The Same Perfume Catherine De Medici Used Back In The 1500s Is Still Available Today

Catherine de' Medici was a Florentine noblewoman who became queen consort of France when her husband, the Duke of Orleans, became King Henry II In 1547. She reigned until his death in 1559 and remained prominent as regent of France after. Though she had only married into the royal family, Catherine exerted an enormous influence on the diplomacy and political landscape of 16th-century Europe, guiding her country through numerous political crises and laying the foundations for children to accede to the throne, three of which did. However, her legacy is marred by accusations that she was personally responsible for the horrors of the St. Bartholomew's Day Massacre, though this fact is debated by historians to this day.

What we do know however is that Catherine was an important cultural figure who brought a great deal of personal energy and enthusiasm to turbo-charging the arts. She was devoted to developing beautiful architecture like she knew from her home city of Florence and was a patron of musicians and artists. And she was obsessed with one of her era's most popular luxury goods: perfume. So much so that she would pay to have perfume commissioned by Florentine experts, whose concoctions are so timeless that they are still in demand almost 500 years later.

A scent fit for a king (or queen)

Catherine de' Medici commissioned the perfume that is most associated with her — Acqua della Regina, now Acqua di Santa Maria Novella — way back in 1533 to commemorate her wedding to the future King Henry II. She was just 14 years old at the time, but throughout her adult life she continued to be associated with perfume and ignited a fashion for fragrances throughout the royal courts of Europe.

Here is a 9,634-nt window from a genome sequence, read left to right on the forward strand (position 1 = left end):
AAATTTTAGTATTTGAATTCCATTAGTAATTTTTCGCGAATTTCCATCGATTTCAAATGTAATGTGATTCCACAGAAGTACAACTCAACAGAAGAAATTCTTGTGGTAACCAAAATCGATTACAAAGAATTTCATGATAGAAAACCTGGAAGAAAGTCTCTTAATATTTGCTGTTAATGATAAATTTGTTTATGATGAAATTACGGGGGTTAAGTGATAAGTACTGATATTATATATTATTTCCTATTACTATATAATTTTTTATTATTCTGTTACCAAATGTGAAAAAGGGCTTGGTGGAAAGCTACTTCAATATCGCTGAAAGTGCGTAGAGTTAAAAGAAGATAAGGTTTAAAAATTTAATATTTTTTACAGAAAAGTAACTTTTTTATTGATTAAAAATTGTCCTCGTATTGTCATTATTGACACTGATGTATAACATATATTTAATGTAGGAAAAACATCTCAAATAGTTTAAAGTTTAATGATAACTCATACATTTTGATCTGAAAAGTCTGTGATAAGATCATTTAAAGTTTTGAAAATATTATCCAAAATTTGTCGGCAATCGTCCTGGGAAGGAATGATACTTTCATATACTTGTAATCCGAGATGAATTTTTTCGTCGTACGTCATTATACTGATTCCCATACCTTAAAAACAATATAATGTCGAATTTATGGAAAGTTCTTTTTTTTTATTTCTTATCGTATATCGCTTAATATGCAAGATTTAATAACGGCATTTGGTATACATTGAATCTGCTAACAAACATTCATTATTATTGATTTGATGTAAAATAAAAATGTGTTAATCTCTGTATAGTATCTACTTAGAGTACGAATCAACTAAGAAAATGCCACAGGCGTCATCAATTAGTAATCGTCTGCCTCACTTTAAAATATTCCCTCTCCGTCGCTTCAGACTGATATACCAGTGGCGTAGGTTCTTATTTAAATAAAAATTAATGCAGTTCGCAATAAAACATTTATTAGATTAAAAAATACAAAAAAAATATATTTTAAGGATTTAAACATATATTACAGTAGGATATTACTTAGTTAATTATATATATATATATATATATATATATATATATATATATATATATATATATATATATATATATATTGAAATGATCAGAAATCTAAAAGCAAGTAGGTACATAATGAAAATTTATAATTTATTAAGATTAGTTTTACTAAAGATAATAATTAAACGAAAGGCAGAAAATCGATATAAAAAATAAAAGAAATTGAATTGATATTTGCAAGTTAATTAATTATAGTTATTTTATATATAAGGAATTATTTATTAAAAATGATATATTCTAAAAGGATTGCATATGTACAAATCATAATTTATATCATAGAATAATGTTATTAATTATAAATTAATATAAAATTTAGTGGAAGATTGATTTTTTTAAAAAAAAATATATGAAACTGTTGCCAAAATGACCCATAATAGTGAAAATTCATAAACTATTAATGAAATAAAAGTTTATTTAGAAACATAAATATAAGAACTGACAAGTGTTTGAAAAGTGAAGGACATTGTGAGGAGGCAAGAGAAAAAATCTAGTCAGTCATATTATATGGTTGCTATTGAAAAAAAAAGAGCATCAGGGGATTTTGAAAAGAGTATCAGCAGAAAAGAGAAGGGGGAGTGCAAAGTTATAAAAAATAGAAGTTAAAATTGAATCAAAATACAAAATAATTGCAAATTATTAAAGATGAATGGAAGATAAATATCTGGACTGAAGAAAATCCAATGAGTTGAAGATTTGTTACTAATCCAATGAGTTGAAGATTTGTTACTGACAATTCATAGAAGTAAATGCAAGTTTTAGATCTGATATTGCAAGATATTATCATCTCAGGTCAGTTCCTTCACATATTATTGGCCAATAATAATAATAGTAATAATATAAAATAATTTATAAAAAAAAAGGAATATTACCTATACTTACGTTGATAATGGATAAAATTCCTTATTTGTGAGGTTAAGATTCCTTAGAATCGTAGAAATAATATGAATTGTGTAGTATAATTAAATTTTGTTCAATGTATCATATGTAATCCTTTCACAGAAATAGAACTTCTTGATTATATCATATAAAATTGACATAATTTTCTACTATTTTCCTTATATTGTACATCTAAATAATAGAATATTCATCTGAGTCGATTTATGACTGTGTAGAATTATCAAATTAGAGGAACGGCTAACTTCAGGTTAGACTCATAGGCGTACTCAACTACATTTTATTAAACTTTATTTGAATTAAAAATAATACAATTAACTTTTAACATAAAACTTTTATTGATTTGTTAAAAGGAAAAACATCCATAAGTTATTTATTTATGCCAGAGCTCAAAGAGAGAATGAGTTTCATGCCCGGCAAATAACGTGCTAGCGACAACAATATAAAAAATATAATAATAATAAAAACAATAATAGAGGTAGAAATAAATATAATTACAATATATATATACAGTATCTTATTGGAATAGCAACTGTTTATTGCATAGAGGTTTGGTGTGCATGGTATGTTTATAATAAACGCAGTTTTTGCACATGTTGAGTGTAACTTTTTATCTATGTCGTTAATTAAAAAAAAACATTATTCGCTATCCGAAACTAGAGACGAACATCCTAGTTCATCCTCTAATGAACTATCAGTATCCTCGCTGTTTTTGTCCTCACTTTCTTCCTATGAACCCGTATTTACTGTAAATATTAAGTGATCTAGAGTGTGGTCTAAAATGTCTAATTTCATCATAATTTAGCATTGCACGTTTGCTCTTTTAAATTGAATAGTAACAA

The special fragrance — which is still in demand today — was developed by Dominican monks in a 13th-century Florentine pharmacy based at the Santa Maria Novella church (pictured). The pharmacy is still in operation. For the fragrance, the monks developed an innovation: an alcohol base. This ensured the scent was maintained for longer before turning unpleasant. According to Nose Paris, the modern version of the perfume follows the original recipe. It includes base notes of musk and patchouli, which contrast with heart and head notes — an array of herbs and extracts such as rosemary, citrus, neroli, clove, and lavender.

How perfume was used in Medieval Europe

When they were first developed, the perfumes made by experts such as the Dominican monks were more than just the luxury goods of the 13th century onward. At the time, Europe was overrun with deadly diseases, most notably the bubonic plague, also known as the "Black Death." It was believed that such diseases were spread by smell and that by using perfumes and other "nosegays," one could prevent contracting them.

Today, both men and women tend to spray fragrances on the neck, while the latter sometimes classically spray their wrists. But in Catherine de Medici's day, such fragrances as Acqua della Regina were often used in a different way. Medici was particularly fond of perfumed gloves, which were a part of her wedding outfit and became something of a signature for her at court. Under her influence, the fashion for perfumed gloves spread throughout Europe.

Medici would sometimes gift specially made perfumed gloves to friends and relatives, and it was rumored that she had poisoned the mother of her daughter's husband-to-be, Jeanne d'Albret, Queen of Navarre, with a pair laced with a toxic substance — but there is no evidence that this is true.